Negotiated exactions involve payments made by a developer as a condition for receiving municipal approvals. Negotiated exactions are determined on an ad hoc basis for individual projects, usually as part of the development approval process. They often take the form of one-time land transfers or cash payments but may also involve construction activities or the provision of public services. Exactions have been used to contribute to the financing of transit stations, local roads, sidewalks, streetlights, and local water and sewer lines.
In cases when a planned development is large and will be constructed over many years, the developer and local jurisdiction may enter into a development agreement that includes negotiated exactions. These agreements often involve the negotiated dedication of land and facilities by developers under a formal agreement or contract. 1
In some settings, developer exactions are also referred to as cash proffers or developer contributions. Exactions are similar to development impact fees, but the contribution is negotiated between developers and the local jurisdiction rather than according to a predetermined, formulaic process used with impact fees. In some cases the exaction may be required in order for the developer to gain planning approvals. In others the exaction may be voluntary, or may hinge on the public sector agreeing to modify a public project in ways that would benefit the complementary private development.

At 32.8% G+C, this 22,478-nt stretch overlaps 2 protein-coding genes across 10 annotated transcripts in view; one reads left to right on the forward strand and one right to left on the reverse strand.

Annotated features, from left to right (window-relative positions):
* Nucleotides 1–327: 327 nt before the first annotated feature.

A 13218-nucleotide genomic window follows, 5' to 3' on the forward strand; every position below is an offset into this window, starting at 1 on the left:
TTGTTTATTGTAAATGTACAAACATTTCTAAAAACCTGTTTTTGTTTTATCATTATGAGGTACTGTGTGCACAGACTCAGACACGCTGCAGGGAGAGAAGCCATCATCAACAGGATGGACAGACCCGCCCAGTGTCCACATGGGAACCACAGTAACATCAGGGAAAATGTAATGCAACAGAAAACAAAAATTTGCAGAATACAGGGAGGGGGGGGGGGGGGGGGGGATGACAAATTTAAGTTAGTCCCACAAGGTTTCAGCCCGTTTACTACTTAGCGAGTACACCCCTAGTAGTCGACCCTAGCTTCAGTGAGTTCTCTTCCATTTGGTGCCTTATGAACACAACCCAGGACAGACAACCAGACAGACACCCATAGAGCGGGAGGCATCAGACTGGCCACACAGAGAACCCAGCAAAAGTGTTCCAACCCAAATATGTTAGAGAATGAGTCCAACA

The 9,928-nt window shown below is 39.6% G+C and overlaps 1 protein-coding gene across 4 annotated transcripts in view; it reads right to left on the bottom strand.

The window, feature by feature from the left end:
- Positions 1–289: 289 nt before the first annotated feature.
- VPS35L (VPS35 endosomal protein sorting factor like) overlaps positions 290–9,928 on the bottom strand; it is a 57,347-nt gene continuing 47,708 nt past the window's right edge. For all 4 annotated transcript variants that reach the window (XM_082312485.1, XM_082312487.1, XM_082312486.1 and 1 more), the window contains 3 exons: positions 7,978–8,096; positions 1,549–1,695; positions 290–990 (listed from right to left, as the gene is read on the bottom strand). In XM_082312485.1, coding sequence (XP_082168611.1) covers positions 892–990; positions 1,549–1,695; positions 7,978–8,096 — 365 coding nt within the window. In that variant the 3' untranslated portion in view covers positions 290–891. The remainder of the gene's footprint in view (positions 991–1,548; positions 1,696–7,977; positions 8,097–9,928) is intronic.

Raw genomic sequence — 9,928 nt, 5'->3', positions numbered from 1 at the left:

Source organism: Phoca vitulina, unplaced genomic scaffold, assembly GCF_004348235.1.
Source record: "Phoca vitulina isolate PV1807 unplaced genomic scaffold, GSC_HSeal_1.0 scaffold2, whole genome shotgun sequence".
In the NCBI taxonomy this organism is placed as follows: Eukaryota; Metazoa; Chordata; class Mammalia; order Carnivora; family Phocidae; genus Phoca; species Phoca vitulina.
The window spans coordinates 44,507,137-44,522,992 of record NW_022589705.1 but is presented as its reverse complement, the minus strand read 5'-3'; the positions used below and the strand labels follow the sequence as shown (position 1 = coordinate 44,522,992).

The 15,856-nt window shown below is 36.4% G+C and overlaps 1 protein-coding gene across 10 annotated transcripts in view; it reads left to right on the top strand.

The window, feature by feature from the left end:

Exactions are an attractive strategy for deriving additional investment in needed infrastructure in high-growth areas and where a jurisdiction's fiscal capacity is limited. They work best in situations where the private development and the public transportation improvements are mutually beneficial. A typical example might involve a private developer agreeing to contribute to a new transit station. In this case, the transit station would provide improved access to the development, and the development would generate additional transit trips.
1 Negotiated exactions are addressed in FHWA's Real Estate Acquisition Guide for Local Public Agencies and 23 CFR 710.505. Failure to adhere to the requirements of Title 23 could jeopardize Federal funding.